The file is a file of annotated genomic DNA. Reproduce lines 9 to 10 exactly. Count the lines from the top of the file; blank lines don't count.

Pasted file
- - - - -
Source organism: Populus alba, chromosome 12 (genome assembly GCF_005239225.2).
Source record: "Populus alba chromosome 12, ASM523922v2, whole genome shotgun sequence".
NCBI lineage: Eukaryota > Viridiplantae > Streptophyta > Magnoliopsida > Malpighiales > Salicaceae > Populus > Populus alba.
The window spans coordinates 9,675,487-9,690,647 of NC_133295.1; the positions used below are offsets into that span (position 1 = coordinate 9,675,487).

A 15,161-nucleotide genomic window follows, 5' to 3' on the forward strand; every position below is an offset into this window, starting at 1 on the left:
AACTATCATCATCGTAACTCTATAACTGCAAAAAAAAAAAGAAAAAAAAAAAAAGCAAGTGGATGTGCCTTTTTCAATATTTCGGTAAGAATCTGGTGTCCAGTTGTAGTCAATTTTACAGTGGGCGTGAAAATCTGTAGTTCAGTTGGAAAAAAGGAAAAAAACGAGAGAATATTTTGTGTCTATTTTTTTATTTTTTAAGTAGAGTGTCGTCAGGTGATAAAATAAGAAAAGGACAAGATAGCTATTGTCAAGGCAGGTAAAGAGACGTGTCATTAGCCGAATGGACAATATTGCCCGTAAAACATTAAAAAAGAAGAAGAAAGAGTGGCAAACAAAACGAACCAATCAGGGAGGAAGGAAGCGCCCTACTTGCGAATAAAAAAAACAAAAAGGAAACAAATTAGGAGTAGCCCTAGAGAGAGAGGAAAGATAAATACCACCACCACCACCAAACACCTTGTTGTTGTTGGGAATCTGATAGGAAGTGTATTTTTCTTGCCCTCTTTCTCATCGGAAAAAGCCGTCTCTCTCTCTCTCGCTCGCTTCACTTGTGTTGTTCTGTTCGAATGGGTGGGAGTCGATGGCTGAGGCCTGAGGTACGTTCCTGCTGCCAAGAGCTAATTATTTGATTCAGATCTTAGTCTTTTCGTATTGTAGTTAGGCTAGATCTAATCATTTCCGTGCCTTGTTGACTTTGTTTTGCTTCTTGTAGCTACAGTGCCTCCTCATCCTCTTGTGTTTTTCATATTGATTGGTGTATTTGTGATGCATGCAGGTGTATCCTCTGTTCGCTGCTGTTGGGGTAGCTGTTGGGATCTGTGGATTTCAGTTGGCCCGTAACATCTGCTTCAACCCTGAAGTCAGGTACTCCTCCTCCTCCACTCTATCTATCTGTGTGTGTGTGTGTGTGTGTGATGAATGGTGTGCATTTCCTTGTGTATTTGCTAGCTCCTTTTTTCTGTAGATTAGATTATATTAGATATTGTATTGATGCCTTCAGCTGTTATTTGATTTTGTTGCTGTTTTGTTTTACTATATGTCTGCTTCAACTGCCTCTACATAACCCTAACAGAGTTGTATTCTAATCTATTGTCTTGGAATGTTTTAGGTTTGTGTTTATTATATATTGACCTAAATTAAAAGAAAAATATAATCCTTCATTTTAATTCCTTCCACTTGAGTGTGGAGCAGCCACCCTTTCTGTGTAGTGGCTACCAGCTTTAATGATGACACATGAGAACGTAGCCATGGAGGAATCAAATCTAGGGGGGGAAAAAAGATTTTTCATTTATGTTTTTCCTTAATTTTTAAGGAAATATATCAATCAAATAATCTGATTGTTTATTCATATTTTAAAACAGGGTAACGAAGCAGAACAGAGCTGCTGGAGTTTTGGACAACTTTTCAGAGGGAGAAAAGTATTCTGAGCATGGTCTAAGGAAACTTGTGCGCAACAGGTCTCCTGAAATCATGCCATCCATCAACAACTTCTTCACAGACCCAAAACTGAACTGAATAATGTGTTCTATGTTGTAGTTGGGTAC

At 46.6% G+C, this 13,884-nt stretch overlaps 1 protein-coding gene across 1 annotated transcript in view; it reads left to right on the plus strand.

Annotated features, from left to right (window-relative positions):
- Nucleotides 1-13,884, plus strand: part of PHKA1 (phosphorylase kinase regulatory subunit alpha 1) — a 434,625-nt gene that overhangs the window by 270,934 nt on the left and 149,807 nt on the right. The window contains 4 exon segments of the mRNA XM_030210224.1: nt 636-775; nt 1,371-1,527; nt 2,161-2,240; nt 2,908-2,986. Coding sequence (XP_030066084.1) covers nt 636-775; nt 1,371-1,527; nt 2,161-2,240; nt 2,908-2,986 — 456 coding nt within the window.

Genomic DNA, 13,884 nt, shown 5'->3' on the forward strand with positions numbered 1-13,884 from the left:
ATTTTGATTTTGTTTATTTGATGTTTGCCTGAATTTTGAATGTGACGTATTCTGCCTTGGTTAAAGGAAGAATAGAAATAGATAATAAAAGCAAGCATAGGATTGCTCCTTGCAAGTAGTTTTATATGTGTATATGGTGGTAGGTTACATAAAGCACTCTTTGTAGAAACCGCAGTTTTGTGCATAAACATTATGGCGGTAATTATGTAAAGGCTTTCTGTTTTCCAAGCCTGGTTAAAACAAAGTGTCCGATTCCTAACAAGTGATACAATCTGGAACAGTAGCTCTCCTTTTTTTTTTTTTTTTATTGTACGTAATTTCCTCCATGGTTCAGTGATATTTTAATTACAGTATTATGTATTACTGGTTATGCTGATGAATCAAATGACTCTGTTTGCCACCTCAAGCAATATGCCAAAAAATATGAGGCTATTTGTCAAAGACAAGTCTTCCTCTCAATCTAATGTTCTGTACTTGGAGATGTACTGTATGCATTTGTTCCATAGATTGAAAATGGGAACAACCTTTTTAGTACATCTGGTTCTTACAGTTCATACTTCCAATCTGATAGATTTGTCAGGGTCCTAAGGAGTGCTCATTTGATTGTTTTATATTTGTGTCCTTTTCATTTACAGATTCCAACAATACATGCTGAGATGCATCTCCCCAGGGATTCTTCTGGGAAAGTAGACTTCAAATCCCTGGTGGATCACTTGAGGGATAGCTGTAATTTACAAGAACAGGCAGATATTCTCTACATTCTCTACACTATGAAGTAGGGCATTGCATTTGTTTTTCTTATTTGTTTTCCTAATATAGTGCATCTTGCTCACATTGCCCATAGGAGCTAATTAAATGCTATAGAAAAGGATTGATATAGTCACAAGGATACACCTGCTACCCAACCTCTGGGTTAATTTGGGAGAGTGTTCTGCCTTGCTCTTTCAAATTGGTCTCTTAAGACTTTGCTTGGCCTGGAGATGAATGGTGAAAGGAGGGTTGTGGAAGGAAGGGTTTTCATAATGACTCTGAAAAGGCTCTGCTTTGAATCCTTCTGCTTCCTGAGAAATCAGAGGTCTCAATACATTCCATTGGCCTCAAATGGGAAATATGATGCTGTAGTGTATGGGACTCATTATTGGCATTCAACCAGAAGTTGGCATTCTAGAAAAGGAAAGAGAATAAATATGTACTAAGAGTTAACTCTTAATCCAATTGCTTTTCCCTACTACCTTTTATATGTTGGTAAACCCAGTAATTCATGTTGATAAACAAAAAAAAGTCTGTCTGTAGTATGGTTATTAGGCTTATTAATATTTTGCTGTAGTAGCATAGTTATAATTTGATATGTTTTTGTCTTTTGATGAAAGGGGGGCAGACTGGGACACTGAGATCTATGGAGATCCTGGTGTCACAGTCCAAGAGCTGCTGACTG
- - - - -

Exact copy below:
- Nucleotides 1-13,884, plus strand: part of PHKA1 (phosphorylase kinase regulatory subunit alpha 1) — a 434,625-nt gene that overhangs the window by 270,934 nt on the left and 149,807 nt on the right. The window contains 4 exon segments of the mRNA XM_030210224.1: nt 636-775; nt 1,371-1,527; nt 2,161-2,240; nt 2,908-2,986. Coding sequence (XP_030066084.1) covers nt 636-775; nt 1,371-1,527; nt 2,161-2,240; nt 2,908-2,986 — 456 coding nt within the window.

Genomic DNA, 13,884 nt, shown 5'->3' on the forward strand with positions numbered 1-13,884 from the left: